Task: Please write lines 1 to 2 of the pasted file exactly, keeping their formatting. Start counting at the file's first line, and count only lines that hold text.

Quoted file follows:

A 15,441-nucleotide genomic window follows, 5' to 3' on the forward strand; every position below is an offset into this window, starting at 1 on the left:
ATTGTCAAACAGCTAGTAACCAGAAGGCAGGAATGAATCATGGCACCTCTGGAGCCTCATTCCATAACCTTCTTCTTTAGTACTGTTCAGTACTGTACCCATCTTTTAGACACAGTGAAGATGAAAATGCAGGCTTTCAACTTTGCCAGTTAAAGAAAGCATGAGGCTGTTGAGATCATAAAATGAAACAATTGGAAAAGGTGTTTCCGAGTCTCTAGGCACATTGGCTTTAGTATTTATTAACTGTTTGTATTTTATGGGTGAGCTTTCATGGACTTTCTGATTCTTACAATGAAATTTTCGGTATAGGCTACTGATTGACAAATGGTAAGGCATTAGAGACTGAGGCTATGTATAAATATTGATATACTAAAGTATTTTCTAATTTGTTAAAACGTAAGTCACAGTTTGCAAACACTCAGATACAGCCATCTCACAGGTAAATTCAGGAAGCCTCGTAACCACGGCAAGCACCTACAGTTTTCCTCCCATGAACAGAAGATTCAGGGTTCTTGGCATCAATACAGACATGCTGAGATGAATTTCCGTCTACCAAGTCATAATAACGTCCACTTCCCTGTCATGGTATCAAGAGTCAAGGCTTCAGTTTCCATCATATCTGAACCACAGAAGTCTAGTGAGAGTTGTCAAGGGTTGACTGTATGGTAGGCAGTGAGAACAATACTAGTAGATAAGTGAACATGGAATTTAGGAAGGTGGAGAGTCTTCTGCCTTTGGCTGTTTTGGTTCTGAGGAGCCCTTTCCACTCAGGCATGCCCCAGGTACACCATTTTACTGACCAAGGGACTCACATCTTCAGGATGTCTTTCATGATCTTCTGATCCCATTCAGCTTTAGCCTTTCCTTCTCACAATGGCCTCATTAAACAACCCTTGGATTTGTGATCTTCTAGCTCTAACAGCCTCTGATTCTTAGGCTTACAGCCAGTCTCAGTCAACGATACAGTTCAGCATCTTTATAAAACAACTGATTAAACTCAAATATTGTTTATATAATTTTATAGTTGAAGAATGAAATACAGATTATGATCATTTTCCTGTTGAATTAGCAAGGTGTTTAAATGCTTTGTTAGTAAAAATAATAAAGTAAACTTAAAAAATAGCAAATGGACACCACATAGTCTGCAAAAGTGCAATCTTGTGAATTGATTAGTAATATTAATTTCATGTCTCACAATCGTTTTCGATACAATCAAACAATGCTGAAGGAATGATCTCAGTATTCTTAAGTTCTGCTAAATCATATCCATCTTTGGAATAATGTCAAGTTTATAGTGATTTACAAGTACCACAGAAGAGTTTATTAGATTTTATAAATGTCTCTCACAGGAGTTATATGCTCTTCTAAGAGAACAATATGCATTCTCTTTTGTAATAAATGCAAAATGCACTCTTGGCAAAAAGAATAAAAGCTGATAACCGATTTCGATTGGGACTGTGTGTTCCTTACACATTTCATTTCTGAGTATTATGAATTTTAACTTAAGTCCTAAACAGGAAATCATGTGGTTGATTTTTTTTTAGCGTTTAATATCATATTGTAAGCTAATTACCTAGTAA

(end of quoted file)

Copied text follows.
A 15,441-nucleotide genomic window follows, 5' to 3' on the forward strand; every position below is an offset into this window, starting at 1 on the left:
ATTGTCAAACAGCTAGTAACCAGAAGGCAGGAATGAATCATGGCACCTCTGGAGCCTCATTCCATAACCTTCTTCTTTAGTACTGTTCAGTACTGTACCCATCTTTTAGACACAGTGAAGATGAAAATGCAGGCTTTCAACTTTGCCAGTTAAAGAAAGCATGAGGCTGTTGAGATCATAAAATGAAACAATTGGAAAAGGTGTTTCCGAGTCTCTAGGCACATTGGCTTTAGTATTTATTAACTGTTTGTATTTTATGGGTGAGCTTTCATGGACTTTCTGATTCTTACAATGAAATTTTCGGTATAGGCTACTGATTGACAAATGGTAAGGCATTAGAGACTGAGGCTATGTATAAATATTGATATACTAAAGTATTTTCTAATTTGTTAAAACGTAAGTCACAGTTTGCAAACACTCAGATACAGCCATCTCACAGGTAAATTCAGGAAGCCTCGTAACCACGGCAAGCACCTACAGTTTTCCTCCCATGAACAGAAGATTCAGGGTTCTTGGCATCAATACAGACATGCTGAGATGAATTTCCGTCTACCAAGTCATAATAACGTCCACTTCCCTGTCATGGTATCAAGAGTCAAGGCTTCAGTTTCCATCATATCTGAACCACAGAAGTCTAGTGAGAGTTGTCAAGGGTTGACTGTATGGTAGGCAGTGAGAACAATACTAGTAGATAAGTGAACATGGAATTTAGGAAGGTGGAGAGTCTTCTGCCTTTGGCTGTTTTGGTTCTGAGGAGCCCTTTCCACTCAGGCATGCCCCAGGTACACCATTTTACTGACCAAGGGACTCACATCTTCAGGATGTCTTTCATGATCTTCTGATCCCATTCAGCTTTAGCCTTTCCTTCTCACAATGGCCTCATTAAACAACCCTTGGATTTGTGATCTTCTAGCTCTAACAGCCTCTGATTCTTAGGCTTACAGCCAGTCTCAGTCAACGATACAGTTCAGCATCTTTATAAAACAACTGATTAAACTCAAATATTGTTTATATAATTTTATAGTTGAAGAATGAAATACAGATTATGATCATTTTCCTGTTGAATTAGCAAGGTGTTTAAATGCTTTGTTAGTAAAAATAATAAAGTAAACTTAAAAAATAGCAAATGGACACCACATAGTCTGCAAAAGTGCAATCTTGTGAATTGATTAGTAATATTAATTTCATGTCTCACAATCGTTTTCGATACAATCAAACAATGCTGAAGGAATGATCTCAGTATTCTTAAGTTCTGCTAAATCATATCCATCTTTGGAATAATGTCAAGTTTATAGTGATTTACAAGTACCACAGAAGAGTTTATTAGATTTTATAAATGTCTCTCACAGGAGTTATATGCTCTTCTAAGAGAACAATATGCATTCTCTTTTGTAATAAATGCAAAATGCACTCTTGGCAAAAAGAATAAAAGCTGATAACCGATTTCGATTGGGACTGTGTGTTCCTTACACATTTCATTTCTGAGTATTATGAATTTTAACTTAAGTCCTAAACAGGAAATCATGTGGTTGATTTTTTTTTAGCGTTTAATATCATATTGTAAGCTAATTACCTAGTAA